Your social teenager is a natural multitasker. But multi-tasking is not a skill we want to see in new drivers.
Your teen might think she can sing along to her favorite song, sip a soda, call a friend or worse, send a text -- all while driving. But behind the wheel, only one thing deserves our attention, whether we are 16, 36 or 76: Driving.
October’s National Teen Driver Safety Week asks us all to talk about “driving now and texting later” with our teens – whether that’s our kids, grandkids, babysitters or friends. If they need a better reason, here are three:
- Last year the City of Austin banned all texting while driving.
- In 2009, state lawmakers made it illegal for drivers to text in any school zone in Texas.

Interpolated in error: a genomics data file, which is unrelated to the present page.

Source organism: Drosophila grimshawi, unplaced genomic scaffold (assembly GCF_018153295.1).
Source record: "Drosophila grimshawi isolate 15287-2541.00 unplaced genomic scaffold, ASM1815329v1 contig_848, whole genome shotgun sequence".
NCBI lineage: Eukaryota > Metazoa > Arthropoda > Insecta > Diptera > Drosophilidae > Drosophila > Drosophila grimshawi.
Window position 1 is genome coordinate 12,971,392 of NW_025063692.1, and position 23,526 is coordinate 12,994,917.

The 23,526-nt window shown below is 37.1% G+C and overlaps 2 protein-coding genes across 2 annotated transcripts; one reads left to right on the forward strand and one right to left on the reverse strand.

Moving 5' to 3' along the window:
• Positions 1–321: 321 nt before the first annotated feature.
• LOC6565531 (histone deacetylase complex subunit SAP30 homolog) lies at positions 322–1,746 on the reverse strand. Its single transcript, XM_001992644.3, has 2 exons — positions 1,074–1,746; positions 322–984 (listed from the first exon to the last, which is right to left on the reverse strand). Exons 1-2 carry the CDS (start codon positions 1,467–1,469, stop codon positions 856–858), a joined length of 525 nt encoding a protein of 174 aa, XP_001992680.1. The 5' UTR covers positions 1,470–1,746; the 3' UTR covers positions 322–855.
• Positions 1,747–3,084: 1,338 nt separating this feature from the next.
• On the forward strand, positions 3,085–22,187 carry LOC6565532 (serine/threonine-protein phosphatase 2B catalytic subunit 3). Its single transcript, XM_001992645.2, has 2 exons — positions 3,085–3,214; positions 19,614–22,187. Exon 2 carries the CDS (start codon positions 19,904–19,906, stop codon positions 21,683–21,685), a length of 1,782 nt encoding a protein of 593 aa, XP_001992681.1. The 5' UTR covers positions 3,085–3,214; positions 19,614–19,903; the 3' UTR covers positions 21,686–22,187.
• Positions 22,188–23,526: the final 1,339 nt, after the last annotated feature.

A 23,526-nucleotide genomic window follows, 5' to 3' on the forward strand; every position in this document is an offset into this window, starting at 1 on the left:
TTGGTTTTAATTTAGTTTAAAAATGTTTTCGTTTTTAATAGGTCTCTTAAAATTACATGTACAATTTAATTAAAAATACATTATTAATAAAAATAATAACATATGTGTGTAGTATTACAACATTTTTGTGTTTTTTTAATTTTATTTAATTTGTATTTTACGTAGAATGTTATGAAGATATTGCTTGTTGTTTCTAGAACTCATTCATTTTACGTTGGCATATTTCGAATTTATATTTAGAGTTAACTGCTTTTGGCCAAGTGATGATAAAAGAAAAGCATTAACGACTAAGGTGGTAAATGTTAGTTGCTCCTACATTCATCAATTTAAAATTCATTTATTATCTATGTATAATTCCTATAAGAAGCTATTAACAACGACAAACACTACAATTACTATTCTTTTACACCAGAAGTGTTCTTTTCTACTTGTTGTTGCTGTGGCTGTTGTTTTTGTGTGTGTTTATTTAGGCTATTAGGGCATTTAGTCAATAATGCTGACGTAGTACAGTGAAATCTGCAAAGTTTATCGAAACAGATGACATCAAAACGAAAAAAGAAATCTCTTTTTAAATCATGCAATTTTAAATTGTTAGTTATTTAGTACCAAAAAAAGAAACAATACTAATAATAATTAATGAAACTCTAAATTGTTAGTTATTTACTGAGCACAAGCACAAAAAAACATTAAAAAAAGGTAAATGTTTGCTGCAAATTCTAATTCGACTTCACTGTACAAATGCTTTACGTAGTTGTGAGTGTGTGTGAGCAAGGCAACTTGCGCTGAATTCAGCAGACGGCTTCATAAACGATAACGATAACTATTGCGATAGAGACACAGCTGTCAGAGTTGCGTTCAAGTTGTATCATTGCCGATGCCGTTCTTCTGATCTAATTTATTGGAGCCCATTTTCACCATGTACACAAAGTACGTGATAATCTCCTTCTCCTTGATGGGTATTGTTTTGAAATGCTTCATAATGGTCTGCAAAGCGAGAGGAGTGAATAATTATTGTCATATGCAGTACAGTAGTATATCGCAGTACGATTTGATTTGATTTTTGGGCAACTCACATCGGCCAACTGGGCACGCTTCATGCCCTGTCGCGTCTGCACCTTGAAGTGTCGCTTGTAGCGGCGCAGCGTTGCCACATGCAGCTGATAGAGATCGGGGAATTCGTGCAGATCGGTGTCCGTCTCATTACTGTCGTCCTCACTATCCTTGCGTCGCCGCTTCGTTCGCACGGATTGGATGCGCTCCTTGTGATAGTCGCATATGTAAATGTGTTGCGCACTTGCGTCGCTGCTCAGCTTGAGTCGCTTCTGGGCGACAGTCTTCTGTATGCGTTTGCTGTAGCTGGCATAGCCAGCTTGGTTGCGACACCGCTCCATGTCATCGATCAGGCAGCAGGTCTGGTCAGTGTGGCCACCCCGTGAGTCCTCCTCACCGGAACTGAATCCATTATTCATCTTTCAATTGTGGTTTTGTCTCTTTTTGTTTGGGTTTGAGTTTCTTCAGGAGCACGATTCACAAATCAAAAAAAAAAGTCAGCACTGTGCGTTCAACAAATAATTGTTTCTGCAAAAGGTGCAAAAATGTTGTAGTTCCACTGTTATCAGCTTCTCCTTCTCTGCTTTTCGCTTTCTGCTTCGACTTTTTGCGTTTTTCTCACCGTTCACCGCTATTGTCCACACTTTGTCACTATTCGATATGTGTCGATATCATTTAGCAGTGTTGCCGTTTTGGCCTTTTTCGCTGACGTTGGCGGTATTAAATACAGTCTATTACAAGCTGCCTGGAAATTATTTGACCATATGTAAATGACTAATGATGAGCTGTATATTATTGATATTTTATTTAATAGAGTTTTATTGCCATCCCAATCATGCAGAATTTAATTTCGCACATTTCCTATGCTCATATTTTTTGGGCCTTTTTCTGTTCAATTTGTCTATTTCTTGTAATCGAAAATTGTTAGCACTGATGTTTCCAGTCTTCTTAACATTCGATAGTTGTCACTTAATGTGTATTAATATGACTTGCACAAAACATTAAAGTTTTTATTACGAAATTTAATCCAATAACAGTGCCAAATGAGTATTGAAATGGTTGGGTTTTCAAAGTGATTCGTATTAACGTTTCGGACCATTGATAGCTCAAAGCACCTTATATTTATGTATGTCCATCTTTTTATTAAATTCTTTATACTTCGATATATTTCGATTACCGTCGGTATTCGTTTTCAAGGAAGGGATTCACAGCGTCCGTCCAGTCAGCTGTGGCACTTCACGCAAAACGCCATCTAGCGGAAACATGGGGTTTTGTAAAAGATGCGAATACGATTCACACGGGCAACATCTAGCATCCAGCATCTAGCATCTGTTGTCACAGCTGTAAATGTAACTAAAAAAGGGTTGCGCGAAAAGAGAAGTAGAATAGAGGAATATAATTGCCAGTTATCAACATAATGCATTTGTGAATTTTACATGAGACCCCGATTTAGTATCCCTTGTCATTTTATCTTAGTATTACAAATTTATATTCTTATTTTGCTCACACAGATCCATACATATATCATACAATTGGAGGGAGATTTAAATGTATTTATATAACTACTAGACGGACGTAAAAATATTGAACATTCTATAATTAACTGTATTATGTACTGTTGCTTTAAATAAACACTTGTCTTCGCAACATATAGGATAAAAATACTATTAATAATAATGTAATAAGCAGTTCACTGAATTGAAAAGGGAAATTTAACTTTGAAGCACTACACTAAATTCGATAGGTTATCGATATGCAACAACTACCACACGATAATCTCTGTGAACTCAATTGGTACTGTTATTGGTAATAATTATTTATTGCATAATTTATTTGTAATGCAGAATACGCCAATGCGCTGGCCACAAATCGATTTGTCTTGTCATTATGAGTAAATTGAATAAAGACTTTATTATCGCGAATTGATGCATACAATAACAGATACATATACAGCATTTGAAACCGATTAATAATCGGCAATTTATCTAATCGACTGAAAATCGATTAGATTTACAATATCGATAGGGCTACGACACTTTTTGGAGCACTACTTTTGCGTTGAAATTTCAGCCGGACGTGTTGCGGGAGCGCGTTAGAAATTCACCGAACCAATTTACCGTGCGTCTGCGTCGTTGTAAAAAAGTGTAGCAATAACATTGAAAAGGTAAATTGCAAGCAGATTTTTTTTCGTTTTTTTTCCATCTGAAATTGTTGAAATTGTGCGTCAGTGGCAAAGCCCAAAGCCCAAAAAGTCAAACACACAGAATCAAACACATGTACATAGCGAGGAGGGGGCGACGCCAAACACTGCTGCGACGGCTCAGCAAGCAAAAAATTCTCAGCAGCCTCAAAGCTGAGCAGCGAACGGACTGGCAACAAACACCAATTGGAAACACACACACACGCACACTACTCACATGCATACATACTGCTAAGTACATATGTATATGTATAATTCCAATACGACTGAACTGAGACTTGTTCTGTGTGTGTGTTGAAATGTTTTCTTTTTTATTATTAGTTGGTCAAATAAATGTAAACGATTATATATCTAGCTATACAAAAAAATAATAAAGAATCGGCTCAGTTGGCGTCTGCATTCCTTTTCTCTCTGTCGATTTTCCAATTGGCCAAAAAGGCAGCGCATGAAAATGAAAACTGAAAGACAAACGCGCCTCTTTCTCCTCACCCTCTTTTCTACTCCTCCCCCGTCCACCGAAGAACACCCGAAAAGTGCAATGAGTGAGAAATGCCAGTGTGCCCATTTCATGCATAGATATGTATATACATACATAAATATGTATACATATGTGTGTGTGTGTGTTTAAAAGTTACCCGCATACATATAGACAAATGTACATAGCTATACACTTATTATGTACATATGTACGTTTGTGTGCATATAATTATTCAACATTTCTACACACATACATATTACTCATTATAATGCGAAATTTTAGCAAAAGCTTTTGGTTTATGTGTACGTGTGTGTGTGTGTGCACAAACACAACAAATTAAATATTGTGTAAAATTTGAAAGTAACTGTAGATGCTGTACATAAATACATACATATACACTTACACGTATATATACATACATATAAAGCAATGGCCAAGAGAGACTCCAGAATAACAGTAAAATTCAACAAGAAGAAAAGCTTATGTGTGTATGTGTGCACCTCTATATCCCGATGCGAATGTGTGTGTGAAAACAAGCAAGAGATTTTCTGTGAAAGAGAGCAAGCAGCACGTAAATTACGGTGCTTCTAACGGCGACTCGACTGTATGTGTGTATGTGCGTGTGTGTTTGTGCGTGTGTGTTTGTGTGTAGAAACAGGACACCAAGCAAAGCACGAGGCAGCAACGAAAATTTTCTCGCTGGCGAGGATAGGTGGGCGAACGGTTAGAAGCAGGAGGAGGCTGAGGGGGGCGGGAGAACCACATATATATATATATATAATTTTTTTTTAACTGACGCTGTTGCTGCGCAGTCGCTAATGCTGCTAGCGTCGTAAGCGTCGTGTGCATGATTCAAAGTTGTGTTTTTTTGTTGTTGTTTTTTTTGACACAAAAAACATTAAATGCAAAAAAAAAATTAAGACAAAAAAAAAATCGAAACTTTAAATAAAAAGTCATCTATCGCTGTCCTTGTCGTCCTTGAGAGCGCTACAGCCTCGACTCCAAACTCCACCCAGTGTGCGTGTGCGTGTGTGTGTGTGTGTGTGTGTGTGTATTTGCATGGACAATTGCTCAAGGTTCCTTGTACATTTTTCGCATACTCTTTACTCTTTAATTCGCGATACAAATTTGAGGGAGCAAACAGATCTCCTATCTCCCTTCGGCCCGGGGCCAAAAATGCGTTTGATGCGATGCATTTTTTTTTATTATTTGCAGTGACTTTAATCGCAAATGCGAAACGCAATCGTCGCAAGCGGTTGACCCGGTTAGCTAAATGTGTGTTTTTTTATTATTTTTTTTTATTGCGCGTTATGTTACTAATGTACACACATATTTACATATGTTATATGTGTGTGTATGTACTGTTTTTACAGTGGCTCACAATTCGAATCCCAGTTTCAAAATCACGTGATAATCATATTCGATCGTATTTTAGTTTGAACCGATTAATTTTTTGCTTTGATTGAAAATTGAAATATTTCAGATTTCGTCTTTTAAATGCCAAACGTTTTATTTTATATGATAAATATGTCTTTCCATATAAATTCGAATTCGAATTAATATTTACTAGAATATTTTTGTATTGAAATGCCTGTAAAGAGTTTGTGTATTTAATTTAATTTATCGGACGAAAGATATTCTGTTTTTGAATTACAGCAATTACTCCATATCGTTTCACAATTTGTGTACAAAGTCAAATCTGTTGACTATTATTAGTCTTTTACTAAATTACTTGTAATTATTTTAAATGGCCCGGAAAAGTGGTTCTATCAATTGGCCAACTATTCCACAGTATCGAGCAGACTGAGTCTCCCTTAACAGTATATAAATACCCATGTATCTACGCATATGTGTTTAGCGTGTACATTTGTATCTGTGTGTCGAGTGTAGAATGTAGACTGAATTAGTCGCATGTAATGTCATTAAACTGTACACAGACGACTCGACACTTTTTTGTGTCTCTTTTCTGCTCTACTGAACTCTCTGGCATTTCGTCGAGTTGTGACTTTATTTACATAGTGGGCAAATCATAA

- And, it is illegal for drivers younger than 18 to use a cell phone while driving.
A car accident is more than just an inconvenience or visit to the body shop. Other effects:
· Financial: Our customers typically see fee increases after their teen driver is added to their policy. Incidents of car accidents are higher among drivers under the age of 25. And if a teen driver causes a car accident, then he or she will have to pay higher annual premiums until they can prove to be an accident-free driver.
· Emotional: Teenagers have enough on their minds and harming someone else while driving is a burden no one should have to carry.
In our always-on society, we must remember that a car is transportation – not a place to hang with friends, like your living room; not a virtual office on wheels; or dining room table.
How do you talk to teens and friends about texting? Share your tips on our Facebook page or comments section.